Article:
How To Stop Condensation in Your Car

February 10, 2017

window foggingYou’re already running five minutes late for work, so you dash out the door, hop in the car — and realize you can’t see. At all. Your windshield and windows are fogged with moisture. Lacking a squeegee, you swipe at the windows with your sleeve. Window fogging is definitely not a great start to the day.

Here’s the good news: window condensation in cars isn’t something you just have to accept. There are a few ways to prevent window fogging, so on the next damp morning, you won’t be late for work.

What causes condensation in cars?

Condensation happens when there’s a difference between the temperature and moisture levels inside and outside the car. When warm, humid air meets cold glass, water from the air condenses on the glass, forming water droplets or fog.

When your car windows fog on the outside, that means the surrounding air is warmer than the glass. For instance, if you’re speeding through a muggy summer night with the air conditioner blasting, your windshield may get cold enough for water droplets to condense.

When you see condensation inside car windows, that signifies moisture inside your car. Often in the winter, the interior of your car is damper and warmer than the air outside, so water clings to the inside of the glass. Even breathing may be enough to steam up the glass.

How to fix window fogging

condensation inside windowFirst, let’s talk prevention. If you often see condensation inside the car windows, the main problem is moisture in your car. Make sure you’re not leaving sweaty gym clothes (eww), damp towels, or other moisture sources inside overnight. Older cars may have faulty gaskets or small leaks that allow rain into the car. To remove moisture, you can buy a car dehumidifier, which is a bag filled with silica. Or, for a super-cheap solution, fill the foot of some tights with cat litter, knot it and stow it under the seat.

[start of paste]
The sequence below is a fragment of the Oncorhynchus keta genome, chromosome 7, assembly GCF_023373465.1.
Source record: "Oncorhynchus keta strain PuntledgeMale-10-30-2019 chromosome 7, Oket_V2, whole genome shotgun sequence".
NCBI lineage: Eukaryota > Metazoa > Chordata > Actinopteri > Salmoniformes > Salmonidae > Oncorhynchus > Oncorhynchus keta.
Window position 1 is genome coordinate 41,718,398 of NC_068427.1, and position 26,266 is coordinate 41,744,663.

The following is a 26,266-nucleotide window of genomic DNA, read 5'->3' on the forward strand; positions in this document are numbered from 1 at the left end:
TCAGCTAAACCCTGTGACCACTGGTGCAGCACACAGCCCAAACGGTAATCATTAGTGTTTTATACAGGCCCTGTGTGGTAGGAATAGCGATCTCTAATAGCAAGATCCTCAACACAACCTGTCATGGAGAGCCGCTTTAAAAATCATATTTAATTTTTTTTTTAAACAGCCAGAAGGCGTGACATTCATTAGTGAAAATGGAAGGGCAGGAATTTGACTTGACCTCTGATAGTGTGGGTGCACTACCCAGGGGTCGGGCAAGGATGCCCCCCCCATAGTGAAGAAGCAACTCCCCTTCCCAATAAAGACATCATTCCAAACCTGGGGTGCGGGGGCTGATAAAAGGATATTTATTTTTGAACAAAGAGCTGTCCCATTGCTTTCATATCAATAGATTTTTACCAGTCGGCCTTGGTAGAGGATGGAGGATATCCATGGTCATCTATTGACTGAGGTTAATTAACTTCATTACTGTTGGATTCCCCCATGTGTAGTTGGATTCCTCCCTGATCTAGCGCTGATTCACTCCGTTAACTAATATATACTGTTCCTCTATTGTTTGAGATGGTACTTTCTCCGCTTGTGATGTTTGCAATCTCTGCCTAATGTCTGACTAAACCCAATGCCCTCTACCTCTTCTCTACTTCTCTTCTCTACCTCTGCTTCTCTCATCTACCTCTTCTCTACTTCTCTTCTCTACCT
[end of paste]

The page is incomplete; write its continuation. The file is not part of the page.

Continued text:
Another way to prevent condensation inside windows is to keep them clean. Water droplets coalesce around tiny particles of dirt, so a thoroughly cleaned window gives them fewer opportunities to condense.

What if you’re driving and you start to see condensation inside the windshield? Here’s a solution: run the air conditioner, the heater and the defroster simultaneously. It may sound crazy, but it works. As one physicist explains: “The air conditioner dehumidifies air because water condenses inside it when the air goes past the cold tubes with the refrigerant inside. Heating it up way past its dew point makes it feel dry, and it is dry — it’ll help evaporate any condensation that’s on the windshield — and even more quickly the hotter it is because heat is needed to cause the liquid water to change phase to a gas.” Got all that?

Now, if your main problem is window fogging on the outside, there’s not much you can do. Use windshield wipers and the defroster for the windshield, and carry a squeegee or rags in your car for the windows.

How to get condensation out of headlights

condensation in headlightFoggy windows are an easy fix — foggy headlights, not so much. While a little early-morning dew is OK, persistent condensation in your headlights can be a safety hazard. And in some states, a vehicle with fogged headlights may not pass inspection.

NAPA Auto Parts has a handy guide to fixing condensation in a headlight.

  • Step 1: Get out your toolbox and your car manual, and carefully remove the affected headlights.
  • Step 2: Remove bulbs, plugs and vents, but don’t break the seal between the lens and the housing.
  • And Step 3: Dry out the headlight assembly using a hairdryer, silica gel packs or even an oven (on low, low heat, unless you want a puddle of plastic)

Then, NAPA advises, inspect everything to see if you can find out where water is getting in. Silicone can fix cracks or malfunctioning seals. Clean the headlight vents with air, and watch out for creepy-crawlies: “Spiders are notorious for building their nests in the darnedest of places, and headlight vents seem to be one of their favorites.” Aaahhh!

Compare.com has lots more tips for car owners to keep your vehicle running. We also have the best way to save money on car insurance: Enter your information once and get multiple free quotes from great insurers. Try it now!

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